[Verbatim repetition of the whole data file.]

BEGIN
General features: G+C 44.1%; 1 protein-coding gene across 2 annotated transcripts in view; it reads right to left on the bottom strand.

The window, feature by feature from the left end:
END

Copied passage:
General features: G+C 44.1%; 1 protein-coding gene across 2 annotated transcripts in view; it reads right to left on the bottom strand.

The window, feature by feature from the left end: